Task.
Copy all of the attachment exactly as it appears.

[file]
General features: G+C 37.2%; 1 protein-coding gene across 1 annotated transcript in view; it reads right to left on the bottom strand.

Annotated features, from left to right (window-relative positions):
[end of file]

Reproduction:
General features: G+C 37.2%; 1 protein-coding gene across 1 annotated transcript in view; it reads right to left on the bottom strand.

Annotated features, from left to right (window-relative positions):